It's hard to believe these glitzy bangles began as humble paper-towel tubes. Prepare for the party by slicing the tubes into rings with a utility knife. Wait until kids are finished decorating before you snip the rings open for wearing -- gluing is easier when they're still intact.
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Glass and ceramic are used to make this ocean-blue-green bracelet. You'll need sea glass pieces of the same size and color for this project.
1. Apply a dot of cement glue to each disk on a disk-and-loop bracelet form (available at jewelry-supply stores).
2. Adhere glass to disks, and let dry overnight.
7 3/4-inch silver-plated disk loop bracelet (No. 40-347-3), $2.50, from Rings and Things
SourceMartha Stewart Living, August 2007
Craft a ghostly necklace using simple supplies.
Ghoul Necklace How-To
Draw ghost outlines on parchment paper with white glue; let set five seconds. Fill in with more glue. Let dry two days, and peel off. Draw face with felt-tip pen. Punch small holes at top; weave string through.
SourceMartha Stewart Kids, Volume 19 2005
Bring a bit of the forest indoors by decorating a lamp finial with a pinecone, plain or spray-painted silver. If your lamp doesn't already have a basic finial -- the small piece that screws onto the top of a lamp's harp -- you can buy one at the hardware store.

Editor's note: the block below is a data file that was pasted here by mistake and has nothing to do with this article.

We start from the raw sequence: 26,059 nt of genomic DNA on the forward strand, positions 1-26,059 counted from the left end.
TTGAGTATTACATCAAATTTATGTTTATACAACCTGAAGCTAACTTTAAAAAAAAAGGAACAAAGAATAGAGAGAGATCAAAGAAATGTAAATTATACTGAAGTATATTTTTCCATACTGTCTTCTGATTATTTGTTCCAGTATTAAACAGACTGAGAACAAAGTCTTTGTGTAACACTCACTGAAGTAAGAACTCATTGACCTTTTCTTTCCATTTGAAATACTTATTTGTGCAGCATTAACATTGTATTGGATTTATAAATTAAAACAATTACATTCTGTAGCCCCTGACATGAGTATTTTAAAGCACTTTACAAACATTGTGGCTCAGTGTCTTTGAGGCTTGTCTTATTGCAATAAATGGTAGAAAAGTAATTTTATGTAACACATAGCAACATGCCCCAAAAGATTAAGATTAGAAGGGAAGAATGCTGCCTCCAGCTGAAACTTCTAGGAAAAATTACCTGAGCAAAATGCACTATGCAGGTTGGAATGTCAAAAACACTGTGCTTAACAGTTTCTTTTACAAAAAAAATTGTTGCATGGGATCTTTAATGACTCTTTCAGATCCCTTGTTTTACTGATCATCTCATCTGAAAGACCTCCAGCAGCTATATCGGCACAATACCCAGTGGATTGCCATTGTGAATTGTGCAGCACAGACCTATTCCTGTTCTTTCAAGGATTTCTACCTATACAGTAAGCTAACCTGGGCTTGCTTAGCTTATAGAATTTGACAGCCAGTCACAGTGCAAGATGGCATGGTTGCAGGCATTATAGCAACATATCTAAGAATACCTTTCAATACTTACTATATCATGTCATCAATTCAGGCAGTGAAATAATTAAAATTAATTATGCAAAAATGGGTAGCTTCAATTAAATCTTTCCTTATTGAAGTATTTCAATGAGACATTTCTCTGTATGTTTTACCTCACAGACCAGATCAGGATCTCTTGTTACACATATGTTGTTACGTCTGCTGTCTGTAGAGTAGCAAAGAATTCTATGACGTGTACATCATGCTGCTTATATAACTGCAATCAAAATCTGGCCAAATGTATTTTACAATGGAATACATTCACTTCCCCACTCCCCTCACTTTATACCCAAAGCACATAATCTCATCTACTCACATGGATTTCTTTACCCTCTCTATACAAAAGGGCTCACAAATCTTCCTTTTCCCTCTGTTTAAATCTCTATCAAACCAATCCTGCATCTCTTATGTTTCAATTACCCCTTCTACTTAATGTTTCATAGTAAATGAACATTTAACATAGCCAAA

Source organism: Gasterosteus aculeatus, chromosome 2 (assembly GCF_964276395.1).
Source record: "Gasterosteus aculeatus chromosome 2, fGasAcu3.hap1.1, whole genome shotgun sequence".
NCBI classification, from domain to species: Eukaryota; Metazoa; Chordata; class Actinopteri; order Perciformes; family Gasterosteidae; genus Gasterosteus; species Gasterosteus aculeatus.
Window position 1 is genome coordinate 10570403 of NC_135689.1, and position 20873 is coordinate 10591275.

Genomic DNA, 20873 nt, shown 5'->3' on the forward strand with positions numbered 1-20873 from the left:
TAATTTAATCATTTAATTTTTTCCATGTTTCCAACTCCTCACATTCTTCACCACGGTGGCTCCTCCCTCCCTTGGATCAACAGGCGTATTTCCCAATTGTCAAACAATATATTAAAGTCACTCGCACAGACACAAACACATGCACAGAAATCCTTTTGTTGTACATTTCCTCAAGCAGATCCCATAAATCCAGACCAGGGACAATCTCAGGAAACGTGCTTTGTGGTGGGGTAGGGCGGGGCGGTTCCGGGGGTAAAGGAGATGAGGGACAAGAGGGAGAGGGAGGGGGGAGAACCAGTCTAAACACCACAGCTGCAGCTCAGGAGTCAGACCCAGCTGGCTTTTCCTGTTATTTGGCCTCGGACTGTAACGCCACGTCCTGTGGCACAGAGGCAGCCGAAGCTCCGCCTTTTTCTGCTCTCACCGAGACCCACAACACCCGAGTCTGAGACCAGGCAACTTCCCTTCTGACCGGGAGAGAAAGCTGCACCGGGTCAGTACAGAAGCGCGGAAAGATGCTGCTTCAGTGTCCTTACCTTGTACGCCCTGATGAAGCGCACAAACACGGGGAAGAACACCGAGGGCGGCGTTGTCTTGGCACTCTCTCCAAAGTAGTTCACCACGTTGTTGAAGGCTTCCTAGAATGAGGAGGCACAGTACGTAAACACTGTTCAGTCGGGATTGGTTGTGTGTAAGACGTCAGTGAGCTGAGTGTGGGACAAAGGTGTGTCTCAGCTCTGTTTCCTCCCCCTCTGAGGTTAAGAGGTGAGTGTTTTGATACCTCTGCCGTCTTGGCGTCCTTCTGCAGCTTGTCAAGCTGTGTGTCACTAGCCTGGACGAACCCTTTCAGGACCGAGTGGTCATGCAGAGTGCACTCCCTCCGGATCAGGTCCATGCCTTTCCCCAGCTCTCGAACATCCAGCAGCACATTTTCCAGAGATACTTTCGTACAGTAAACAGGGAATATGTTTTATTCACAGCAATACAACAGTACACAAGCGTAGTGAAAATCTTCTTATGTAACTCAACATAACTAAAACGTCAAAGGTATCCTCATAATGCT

Lamp Finial How-To
1. Sand the bottom of the pinecone to create a smooth surface.
2. Dab a bit of hot glue onto the flattened area, and press the pinecone onto the top of the finial.
SourceMartha Stewart Living, November 2008
Add extra charm to your holiday packaging with a little help from the great outdoors. Simply attach tiny pinecones -- pristine or spruced up with metallic floral spray -- to store-bought tags and cards using glue. The pattern can be anything from a mini wreath to a pretty cluster. For the pine-needle tree, use a fine paintbrush to coat the needles with craft glue; then place them carefully with tweezers.
Tags and mini envelopes, from Paper Presentation
Tamarack pinecones, from Winter Woods
SourceMartha Stewart Living, December 2009
Evoke a Victorian Christmas with place cards that resemble elegant paper scrolls. To make them, cut a 1-by-8-inch strip from heavyweight paper, and trim the ends at a 45-degree angle. Write a guest's name on top, centering it on the strip. To curl the ends, as shown, wrap them around a smooth-sided pen or pencil. At every place setting, lay a scroll atop a sprig of holly.
SourceMartha Stewart Living, December 2007
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